Daughter of hard labour
& Catholic cross. Mother of son & son.
Protector of two gentle stars.
When I ask to talk—you turn your head
& smile, drop everything, wait for me
to fill the silence as though it were an empty bucket.
My words are slow. They crawl out of my mouth
like crabs until they don’t. But you are patient.
You wait until my lips are ready, until my tongue is ready
to spill the inkjet of what could be nothing,
of what could swell like blood in water.
You wait for me to say it—I am gay.
Your face does not change, it is soft as dusk.
When I was a child you’d hold me, wordless & now you hold me, wordless.
If my gayness was a human
he’d be a young adult by now & you would hold him, wordless.
You would cook for him, make him feel like food was a beacon
of home. Mother of grain. Daughter of soil.
You would make him a bed of wool & goose feathers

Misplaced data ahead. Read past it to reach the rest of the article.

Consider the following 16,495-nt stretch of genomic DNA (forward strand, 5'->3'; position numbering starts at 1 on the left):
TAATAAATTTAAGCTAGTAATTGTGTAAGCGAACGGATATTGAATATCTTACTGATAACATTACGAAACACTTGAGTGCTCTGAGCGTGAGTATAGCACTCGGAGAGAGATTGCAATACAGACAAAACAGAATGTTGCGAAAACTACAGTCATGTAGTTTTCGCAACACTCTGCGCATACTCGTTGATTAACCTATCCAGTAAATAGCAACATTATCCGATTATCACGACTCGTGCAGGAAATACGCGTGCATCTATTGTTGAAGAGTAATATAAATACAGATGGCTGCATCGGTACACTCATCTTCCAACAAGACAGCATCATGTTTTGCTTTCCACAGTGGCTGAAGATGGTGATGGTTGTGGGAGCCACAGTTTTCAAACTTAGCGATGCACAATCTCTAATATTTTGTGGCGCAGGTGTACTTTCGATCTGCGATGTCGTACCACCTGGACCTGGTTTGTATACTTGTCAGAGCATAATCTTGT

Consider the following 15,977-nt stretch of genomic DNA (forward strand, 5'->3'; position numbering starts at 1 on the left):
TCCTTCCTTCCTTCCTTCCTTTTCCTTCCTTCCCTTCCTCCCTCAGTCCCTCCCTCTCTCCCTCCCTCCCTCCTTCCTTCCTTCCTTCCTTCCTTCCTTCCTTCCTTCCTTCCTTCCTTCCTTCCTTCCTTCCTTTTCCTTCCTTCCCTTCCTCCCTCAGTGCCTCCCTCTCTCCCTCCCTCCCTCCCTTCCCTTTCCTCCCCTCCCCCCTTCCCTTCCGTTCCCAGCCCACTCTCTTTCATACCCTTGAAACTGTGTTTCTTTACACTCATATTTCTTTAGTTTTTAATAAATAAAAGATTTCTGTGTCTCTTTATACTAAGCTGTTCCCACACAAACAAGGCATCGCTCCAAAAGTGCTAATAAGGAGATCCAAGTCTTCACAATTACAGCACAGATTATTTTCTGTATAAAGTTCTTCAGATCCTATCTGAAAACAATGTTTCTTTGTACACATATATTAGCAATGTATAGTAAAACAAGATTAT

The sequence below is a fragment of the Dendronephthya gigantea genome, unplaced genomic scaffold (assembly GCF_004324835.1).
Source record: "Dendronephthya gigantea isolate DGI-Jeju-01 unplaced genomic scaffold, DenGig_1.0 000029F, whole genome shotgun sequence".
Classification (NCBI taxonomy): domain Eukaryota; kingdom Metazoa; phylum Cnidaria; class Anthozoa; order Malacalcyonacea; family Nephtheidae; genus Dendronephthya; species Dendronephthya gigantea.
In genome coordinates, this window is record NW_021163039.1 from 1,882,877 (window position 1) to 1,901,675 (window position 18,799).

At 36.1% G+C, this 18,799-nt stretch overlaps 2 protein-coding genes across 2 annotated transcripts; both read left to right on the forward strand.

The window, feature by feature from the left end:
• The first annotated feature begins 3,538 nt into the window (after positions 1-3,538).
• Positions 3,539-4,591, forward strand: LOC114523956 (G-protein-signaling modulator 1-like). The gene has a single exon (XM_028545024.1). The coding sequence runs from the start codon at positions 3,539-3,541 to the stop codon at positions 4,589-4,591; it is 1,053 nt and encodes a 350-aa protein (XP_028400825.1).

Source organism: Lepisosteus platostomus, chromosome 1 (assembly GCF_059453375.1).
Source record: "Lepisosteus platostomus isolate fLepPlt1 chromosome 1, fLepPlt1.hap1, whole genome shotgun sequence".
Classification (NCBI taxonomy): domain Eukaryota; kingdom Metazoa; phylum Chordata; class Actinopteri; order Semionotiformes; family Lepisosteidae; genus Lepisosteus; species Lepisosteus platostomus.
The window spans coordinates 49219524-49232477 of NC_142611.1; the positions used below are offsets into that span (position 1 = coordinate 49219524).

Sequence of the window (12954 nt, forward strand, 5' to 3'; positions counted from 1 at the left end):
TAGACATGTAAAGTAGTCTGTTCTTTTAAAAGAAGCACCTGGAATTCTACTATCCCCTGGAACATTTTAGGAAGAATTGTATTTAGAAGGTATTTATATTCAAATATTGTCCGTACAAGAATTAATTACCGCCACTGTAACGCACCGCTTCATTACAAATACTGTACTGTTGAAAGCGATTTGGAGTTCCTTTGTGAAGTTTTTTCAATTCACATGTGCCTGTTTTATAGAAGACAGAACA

& kiss him goodnight. Fire fairy, wood sprite.
When I couldn’t tell you—I felt myself folding in,
collapsing inward like a building being torn down.
What I’m doing is called third-degree healing.
The scalding patches of heart exposed
to fires I’m not even sure are fires.
You hold my shoulders & look me in the eyes.
My eyes do not stray to your lips as they usually do.
I realize, like me, you are a child of a child of a child
who has had to unlearn hatred
for the self.
June bug. Mother of all that is good.
I tell you I am terrified of what’s to come,
that my body is bursting at the seams
with gardens of joy & I don’t know how to manage.
You say to me: smell the flowers,
pick a few vegetables
& make sure to always come home.